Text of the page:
Money, Power and Influence in Measurement

Today’s post finds inspiration in ‘The Sound of Music’, and Morecambe and Wise.

‘Let’s start at the very beginning, a very good place to start’, as Oscar Hammerstein and Richard Rodgers had it.

In the very beginning, media space was in such short supply you took what you could get. But as restrictions eased, new media forms emerged and the media business grew, those responsible for spending advertising money needed some indication of who was doing the watching and the reading.

Over time it became clear that these numbers had to be as accurate as possible, objective, unbiased and acceptable to all sides. ‘Trust me’ became less acceptable than ‘Look at this data’. Mind you, sometimes we seem to be back in the ‘trust me’ days.

Thus was born the Joint Industry Committee, or JIC system. In the UK this meant JICTAR for TV, JICNARS for print, JICRAR for radio. Other geographies (except the US) followed suit so that today we’re at a point where the JIC concept is well and truly accepted, some would say embedded within the business.

The principle remains a simple one. All sides, that’s the media vendors, the agencies and the advertisers all sit in a room and decide what research to do to measure audiences.

They write a brief and jointly commission a research agency to do the work.

The individual sides’ priorities are different. Media vendors want the biggest possible numbers, whatever the reality.

Agencies want something that gets them closer to defining and understanding the audience to an ad. They also want to pay as little as possible, and for the talking to end so they can get back to their day jobs.

Advertisers want much the same as the agencies with one proviso – historically they have been averse to paying anything. As the great Bernard Balderston of P&G, the ISBA representative on every media committee there ever was used to put it, ‘We’re paying for everything anyway. It’s up to you to convince us to buy.’

And so it was that the cost was largely carried by the vendor – it was their audience that was being measured, they paid.

And of course they controlled; after all, he who pays the piper..

But things are changing, as the industry edges towards measuring what has always been true; consumers use multiple media forms so we need to understand how they fit together. We need a framework for cross-media measurement.

That much is clear, the problem has always been less about how, more about who pays, and crucially who controls?

Agencies never have any money (although strangely they seem to discover a magic money tree whenever award season comes around); media vendors can’t be expected to prioritise research that by definition promotes others’ strengths.

That leaves the advertisers.

Advertisers are the ones driving this car. They ultimately benefit from better planning based on a comprehensive cross-media framework.

Thus, advertisers have to pay, but how can they ensure an industry consensus?

What if the large advertisers made it clear that they expect their agencies to support work done to improve the industry’s measurements?

What if all pitch briefs, and agency contracts made it clear that the client recognises the benefit to the business of better cross-media planning, but also notes and values the significance of this work to the industry as a whole?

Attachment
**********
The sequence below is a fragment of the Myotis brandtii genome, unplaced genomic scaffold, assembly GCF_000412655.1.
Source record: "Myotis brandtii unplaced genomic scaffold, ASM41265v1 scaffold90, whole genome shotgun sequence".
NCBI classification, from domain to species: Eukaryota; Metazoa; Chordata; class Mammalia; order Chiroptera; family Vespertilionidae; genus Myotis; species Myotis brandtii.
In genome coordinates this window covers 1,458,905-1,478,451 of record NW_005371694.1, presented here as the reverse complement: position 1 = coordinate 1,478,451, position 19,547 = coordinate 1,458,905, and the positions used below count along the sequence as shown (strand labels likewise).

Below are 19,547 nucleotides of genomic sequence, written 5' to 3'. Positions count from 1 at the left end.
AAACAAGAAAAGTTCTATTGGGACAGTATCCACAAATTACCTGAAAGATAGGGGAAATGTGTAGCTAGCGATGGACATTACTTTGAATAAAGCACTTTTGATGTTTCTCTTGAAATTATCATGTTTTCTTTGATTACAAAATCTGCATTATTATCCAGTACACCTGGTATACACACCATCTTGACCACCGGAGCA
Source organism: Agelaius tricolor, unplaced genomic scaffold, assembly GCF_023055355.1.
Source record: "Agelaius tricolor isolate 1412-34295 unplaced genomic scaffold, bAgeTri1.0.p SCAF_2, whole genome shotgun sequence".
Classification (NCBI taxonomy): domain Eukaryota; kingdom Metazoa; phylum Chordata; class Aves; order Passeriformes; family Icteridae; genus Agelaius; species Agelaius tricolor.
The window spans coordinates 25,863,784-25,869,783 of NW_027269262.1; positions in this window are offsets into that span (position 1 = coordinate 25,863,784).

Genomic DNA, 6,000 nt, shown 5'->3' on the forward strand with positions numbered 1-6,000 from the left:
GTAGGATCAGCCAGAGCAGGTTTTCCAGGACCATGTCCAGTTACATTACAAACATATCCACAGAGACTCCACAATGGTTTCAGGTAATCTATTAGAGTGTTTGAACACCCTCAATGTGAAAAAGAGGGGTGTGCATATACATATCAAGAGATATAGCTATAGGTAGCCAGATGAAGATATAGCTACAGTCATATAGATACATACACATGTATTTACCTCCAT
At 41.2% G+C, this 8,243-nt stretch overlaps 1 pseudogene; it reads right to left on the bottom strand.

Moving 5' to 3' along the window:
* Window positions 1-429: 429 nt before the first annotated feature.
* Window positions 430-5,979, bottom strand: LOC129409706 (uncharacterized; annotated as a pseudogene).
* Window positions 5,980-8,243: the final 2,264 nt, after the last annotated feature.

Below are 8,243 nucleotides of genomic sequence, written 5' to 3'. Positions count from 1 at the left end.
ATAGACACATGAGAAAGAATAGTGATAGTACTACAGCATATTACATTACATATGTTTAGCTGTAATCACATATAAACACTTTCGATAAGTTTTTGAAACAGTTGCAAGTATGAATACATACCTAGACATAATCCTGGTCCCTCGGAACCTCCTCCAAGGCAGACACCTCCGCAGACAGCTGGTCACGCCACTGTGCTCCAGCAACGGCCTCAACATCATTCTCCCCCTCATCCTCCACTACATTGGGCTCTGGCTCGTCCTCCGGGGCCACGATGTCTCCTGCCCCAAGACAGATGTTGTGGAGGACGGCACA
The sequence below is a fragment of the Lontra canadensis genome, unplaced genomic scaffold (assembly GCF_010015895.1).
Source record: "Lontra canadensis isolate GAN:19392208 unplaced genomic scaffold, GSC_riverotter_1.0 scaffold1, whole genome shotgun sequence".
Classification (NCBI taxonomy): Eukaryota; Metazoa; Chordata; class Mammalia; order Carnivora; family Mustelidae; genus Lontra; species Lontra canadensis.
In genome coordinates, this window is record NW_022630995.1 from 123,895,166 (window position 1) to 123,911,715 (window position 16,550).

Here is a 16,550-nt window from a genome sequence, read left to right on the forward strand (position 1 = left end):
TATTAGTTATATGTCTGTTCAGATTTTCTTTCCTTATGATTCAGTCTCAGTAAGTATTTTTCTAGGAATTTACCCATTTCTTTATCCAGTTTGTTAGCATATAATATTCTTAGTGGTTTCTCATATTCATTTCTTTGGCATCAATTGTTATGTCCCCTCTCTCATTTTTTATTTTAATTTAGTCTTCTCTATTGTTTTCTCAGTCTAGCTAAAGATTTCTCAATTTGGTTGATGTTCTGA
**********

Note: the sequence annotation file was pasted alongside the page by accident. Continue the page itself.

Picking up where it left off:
As a part of that expectation, the client will play its part and pay for a proportion of the time that the agency allocates to industry affairs. Not only will this time be allocated and measured as a deliverable, but the agency should pay a share too.

The agency’s fees are adjusted to reflect this, but the rule would be simple: no industry involvement – no business from us.

There are alternatives. One is the levy system proposed here several times, and reportedly under consideration.

Such tactics may be in part cosmetic – at the end of the day, the advertiser pays, but as Bernard said, they always do anyway. It’s just how.

The media vendors, of all colours should be involved. They have significant expertise, and they can contribute a great deal to the conversation around what’s needed to improve planning across channels.

But they shouldn’t control or dictate. They don’t get to drive.

Planning is an inter-media discipline; buying is intra-media. Control over the shape of inter-media should be in the hands of those who plan and those who buy those plans – the advertisers and their agencies.

The buying piece, the currency remains crucial, and that’s where the vendors’ control should remain.

In any cross-media measurement, headline numbers by medium might go down as new considerations, like attention enter the fray. Media vendors shouldn’t argue on the basis that the bigger the better, the smaller the poorer.

Smaller, more engaged can be beautiful.

Planning needs a cross-media framework – not a replacement for a currency, not a new system to replace everything else. A framework, a way of bringing together knowledge and data to help improve and shape how we plan.

As our old friends Oscar and Richard had it: ‘When you know the notes to sing you can sing most anything.’

We have the notes; we just need help putting them in the right order.


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